Yorkshire Post and Leeds Intelligencer

Sunday’s Obituary – Hartley Greenwood (1878-1932)

Hartley Greenwood is my 2nd cousin 2x removed. His parents are Town Greenwood and Sarah Buckley. Our common ancestors are Thomas Buckley and Henrietta Mason (my 3x great grandparents).

Hartley was born in Keighley, West Yorkshire sometime in the June quarter of 1878.

On Christmas Eve 1902 Hartley married Rosetta Green at St. Peter’s church, Keighley. One of the witnesses was Hartley’s sister, Mary Alice.

I haven’t been able to find Hartley and Rosetta on the 1911 census.

So the next time I come across them is a newspaper report in the Yorkshire Post and Leeds Intelligencer of Saturday 21 May 1932. This is a report of an inquest (image from http://www.britishnewspaperarchive.co.uk)

Hartley Greenwood - Yorkshire Post and Leeds Intelligencer 21 May 1932.png

FATAL BLOOD CLOT

Keighley Man’s Bus Journey with Broken Leg

At the adjourned inquest yesterday on Hartley Greenwood (53), textile fitter, of Aspley Street, Keighley, who died in hospital on March 30, P.C. Heaton, of the Bradford City Police, stated that on March 23 he saw Greenwood sitting on the causeway. Greenwood said he had been accidentally kicked by another man while boarding a tramcar, and could not stand. Witness took him to the Bradford Royal Infirmary, and, after he had received treatment, put him on a bus for Keighley. Greenwood, added witness, said he would be all right if he were put on the bus. There was no mention of Greenwood’s leg being broke.
The widow, Rosetta Greenwood, said in her opinion her husband should have been brought by ambulance from Bradford, adding: “I don’t think it is right to send a man out like that with a broken leg. He looked terrible when brought home from the bus stand.”
Dr. J. Prentice said he saw Greenwood, at his home, the same night. He was satisfied that Greenwood’s left leg was broken, and the next day ordered his removal to the Keighley hospital. If there was a great deal of swelling it was very difficult to tell if a bone was broken. In his opinion, however, the movement from Bradford would not cause the blood clot, which was set up by the fracture, and which was the cause of death.
A verdict in accordance with medical evidence was returned, the jury adding a rider that in their opinion Greenwood should have been sent home from Bradford in the ambulance, and should not have been allowed to travel by bus.

Hartley was buried on 2 April 1932 at St. John’s church, Ingrow with Hainworth, Keighley.

In the 1939 Register (taken at the outbreak of WW2) Rosetta is living with Hartley’s sister, Selina Elizabeth, at Prospect Place, Keighley.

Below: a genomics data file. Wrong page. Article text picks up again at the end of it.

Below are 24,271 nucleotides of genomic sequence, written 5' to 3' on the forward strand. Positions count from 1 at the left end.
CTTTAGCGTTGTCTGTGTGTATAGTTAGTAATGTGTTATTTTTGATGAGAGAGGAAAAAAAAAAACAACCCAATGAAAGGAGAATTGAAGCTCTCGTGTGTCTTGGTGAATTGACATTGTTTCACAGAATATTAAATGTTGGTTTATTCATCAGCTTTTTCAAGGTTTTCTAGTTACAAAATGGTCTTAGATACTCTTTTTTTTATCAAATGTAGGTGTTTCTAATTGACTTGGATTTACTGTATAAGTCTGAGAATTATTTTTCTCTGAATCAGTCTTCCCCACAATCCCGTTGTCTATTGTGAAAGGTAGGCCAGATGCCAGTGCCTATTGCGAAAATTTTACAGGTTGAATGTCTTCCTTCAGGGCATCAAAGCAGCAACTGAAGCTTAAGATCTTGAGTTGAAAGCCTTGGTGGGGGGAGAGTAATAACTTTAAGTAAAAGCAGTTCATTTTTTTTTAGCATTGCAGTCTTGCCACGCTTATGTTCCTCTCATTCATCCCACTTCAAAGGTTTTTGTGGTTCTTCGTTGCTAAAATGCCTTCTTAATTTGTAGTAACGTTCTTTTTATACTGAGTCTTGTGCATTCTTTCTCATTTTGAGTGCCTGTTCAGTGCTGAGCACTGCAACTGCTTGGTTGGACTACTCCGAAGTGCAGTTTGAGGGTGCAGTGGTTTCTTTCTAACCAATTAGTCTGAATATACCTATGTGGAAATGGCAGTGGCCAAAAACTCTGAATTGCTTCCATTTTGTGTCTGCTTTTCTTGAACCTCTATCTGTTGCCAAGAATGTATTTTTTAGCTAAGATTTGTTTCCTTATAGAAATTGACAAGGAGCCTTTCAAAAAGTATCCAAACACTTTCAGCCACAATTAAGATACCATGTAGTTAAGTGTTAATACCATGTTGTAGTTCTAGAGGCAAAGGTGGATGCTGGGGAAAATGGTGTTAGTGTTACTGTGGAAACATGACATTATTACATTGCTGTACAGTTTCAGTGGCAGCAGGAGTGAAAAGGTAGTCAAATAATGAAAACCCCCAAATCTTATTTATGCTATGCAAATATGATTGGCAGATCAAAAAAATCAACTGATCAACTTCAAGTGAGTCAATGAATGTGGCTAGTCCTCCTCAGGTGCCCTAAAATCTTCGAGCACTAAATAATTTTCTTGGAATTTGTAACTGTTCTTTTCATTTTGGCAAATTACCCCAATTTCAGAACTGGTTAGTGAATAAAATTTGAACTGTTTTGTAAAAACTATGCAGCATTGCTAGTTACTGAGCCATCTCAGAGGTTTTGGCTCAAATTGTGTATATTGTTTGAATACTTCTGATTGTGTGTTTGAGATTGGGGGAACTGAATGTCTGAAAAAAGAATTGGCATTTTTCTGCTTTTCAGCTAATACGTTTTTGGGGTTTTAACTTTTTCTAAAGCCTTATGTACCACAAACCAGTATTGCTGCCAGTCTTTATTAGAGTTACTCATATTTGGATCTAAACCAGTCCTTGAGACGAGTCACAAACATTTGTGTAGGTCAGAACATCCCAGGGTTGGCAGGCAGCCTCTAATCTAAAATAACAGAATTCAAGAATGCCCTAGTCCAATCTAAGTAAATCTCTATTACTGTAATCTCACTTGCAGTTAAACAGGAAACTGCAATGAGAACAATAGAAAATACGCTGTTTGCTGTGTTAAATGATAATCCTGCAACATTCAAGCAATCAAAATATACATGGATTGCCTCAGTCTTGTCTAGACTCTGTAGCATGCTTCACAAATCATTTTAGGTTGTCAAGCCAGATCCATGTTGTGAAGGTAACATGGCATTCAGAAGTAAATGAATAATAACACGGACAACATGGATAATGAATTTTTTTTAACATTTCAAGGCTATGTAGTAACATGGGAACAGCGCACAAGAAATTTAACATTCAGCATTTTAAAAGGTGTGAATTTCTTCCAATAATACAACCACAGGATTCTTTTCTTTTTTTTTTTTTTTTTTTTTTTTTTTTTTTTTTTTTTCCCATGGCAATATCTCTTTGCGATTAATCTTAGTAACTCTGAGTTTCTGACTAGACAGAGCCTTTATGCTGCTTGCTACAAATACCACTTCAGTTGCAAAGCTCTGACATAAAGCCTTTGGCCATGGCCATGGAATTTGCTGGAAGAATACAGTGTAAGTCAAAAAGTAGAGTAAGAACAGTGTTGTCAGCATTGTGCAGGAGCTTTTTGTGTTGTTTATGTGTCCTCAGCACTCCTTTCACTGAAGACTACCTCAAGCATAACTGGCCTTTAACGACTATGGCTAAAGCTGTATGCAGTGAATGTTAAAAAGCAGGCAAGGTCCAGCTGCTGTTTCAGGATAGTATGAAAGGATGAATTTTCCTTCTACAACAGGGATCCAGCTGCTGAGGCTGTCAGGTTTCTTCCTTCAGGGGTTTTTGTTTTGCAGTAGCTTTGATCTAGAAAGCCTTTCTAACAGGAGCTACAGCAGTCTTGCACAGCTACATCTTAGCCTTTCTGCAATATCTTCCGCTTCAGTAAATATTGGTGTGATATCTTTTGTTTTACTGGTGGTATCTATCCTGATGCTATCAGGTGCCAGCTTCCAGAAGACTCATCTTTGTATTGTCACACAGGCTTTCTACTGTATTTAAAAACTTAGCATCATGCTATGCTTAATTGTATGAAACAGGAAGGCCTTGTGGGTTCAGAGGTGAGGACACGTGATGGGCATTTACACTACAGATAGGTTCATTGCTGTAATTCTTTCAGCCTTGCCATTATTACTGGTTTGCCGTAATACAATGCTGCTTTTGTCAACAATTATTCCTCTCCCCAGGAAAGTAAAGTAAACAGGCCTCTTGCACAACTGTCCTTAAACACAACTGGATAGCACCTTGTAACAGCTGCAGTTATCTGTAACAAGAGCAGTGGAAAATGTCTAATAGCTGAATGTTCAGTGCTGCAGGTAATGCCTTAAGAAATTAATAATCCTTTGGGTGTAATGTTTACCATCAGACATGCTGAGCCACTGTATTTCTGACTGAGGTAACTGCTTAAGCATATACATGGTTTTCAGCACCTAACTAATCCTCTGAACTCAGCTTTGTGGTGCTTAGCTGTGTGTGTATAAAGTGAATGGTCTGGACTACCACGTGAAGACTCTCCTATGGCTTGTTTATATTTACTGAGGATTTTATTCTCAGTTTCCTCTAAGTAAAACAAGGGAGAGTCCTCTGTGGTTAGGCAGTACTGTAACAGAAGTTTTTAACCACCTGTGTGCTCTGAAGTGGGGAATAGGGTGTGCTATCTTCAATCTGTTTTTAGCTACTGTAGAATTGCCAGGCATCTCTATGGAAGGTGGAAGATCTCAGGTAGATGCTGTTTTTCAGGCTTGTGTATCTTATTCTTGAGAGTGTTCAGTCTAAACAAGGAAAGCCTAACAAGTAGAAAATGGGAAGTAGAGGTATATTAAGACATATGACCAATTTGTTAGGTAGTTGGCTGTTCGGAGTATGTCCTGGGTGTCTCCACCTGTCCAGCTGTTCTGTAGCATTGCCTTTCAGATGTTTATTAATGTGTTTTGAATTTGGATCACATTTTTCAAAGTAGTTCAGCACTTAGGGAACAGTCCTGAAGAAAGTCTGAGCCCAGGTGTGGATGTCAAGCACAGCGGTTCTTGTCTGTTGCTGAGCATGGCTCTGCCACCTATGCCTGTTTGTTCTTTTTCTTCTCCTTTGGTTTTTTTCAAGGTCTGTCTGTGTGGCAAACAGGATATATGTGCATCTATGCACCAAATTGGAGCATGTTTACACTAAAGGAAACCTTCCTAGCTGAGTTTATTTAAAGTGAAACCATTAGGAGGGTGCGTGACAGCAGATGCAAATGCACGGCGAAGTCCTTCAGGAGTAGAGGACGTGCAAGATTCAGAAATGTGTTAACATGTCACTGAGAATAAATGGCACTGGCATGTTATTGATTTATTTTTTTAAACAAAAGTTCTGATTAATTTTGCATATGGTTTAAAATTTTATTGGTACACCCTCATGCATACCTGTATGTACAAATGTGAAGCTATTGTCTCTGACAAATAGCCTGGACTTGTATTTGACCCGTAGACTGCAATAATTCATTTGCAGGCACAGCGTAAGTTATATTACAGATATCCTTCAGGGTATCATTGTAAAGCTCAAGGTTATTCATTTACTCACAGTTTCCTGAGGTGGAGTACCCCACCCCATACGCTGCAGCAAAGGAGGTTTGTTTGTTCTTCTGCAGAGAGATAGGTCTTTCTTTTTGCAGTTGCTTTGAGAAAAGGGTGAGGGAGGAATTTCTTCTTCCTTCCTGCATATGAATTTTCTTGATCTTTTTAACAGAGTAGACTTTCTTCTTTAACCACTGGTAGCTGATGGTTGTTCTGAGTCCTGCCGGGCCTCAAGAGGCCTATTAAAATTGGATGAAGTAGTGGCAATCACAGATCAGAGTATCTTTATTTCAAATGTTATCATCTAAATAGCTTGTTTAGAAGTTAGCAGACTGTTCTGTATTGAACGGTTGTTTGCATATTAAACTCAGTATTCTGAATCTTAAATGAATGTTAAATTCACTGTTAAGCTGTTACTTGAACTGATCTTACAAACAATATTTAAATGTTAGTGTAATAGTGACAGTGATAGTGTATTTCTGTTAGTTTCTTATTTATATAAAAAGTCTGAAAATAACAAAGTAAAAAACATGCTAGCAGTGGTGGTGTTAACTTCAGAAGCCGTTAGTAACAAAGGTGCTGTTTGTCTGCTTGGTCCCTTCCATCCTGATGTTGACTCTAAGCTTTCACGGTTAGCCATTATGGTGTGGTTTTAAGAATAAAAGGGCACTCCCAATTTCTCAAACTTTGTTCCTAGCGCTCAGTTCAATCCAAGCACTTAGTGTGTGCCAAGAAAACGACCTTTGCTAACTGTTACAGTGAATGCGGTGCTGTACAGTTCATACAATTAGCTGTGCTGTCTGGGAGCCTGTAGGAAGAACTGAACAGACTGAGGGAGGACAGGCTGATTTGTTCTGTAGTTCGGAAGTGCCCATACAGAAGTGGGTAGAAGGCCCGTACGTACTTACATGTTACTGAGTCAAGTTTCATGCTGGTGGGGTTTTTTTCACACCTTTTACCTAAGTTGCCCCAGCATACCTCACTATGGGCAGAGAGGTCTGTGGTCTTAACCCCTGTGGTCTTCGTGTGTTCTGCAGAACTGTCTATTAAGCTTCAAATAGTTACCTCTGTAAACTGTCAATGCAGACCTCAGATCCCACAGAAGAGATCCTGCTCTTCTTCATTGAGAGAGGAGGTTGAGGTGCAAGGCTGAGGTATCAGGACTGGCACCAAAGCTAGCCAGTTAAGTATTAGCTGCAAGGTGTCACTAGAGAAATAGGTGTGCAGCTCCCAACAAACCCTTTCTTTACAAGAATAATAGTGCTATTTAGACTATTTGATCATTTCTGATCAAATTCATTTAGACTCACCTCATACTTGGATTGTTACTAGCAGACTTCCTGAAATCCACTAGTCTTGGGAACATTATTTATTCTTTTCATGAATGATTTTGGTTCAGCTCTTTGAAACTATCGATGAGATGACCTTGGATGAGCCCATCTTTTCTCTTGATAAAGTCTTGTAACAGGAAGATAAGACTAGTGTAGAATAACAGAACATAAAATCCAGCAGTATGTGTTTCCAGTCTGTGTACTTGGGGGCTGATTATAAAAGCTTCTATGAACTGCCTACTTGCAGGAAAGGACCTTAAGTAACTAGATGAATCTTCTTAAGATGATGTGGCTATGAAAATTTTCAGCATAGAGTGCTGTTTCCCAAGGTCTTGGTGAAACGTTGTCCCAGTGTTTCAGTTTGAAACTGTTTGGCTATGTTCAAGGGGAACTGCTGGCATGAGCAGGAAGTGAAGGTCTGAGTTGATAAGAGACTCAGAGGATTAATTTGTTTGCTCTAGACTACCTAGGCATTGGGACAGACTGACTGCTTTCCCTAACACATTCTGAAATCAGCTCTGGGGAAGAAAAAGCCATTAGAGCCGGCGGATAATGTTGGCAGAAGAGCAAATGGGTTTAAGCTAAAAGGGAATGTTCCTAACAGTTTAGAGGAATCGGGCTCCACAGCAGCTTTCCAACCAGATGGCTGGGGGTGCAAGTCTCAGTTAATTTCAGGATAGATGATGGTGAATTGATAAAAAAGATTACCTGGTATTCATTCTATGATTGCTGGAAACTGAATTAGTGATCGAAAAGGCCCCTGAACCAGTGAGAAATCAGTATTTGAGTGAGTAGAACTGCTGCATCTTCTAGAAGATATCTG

About two years later Rosetta married Henry Hensman sometime in the September quarter of 1941. Henry was recently widowed and was about nine years older than Rosetta.

They were married for about 22 years before Henry died on 10 February 1963. Rosetta lived for another five years, passing away on 10 June 1968.

Sunday’s Obituary – William Henry Watkinson (1860-1932)

William Henry Watkinson is my 2nd cousin 3x removed. His parents are Thomas Watkinson and Harriet Mason. Our common ancestors are Anthony Mason and Mary Brayshaw – my 4x great grandparents.

William was born in Keighley, West Yorkshire – his birth is registered in the June quarter of 1860.

On 5 June 1889 William married Emma Crabtree at the Baxter Congregational Church, Kidderminster, Worcestershire. They had four children:-

Gwendolen – 1890
Arthur Stanley – 4 August 1891
Hilda Muriel – 17 May 1895
Geoffrey Lionel – 20 July 1899

William was an extremely successful and distinguished university professor of engineering. He died on 14 February 1932 and an obituary was published in the Yorkshire Post and Leeds Intelligencer on Tuesday 16 February 1932 (image from http://www.britishnewspaperarchive.co.uk).

William Henry Watkinson - Yorkshire Post & Leeds Intelligencer 16 February 1932.png

Distinguished Northern Engineer

Professor William Henry Watkinson, a past-president of the Liverpool Engineering Society, has died at his residence in Bromborough, Cheshire, at the age of 71.
Professor Watkinson was a native of Keighley and had only an elementary school education. He worked as a half-timer in a mill and later served his apprenticeship to the practical side of engineering in a workshop in the town. Evening classes at the Keighley Institute provided the foundation of his scientific training. Following a period during which he worked in Bradford, he entered Glasgow University in 1882, becoming one of the assistants of Sir William Thomson, afterwards Lord Kelvin.
As assistant to Sir William Thomson and Professor Fleming Jenkin, he played a part in superintending the manufacture and laying of two Transatlantic cables.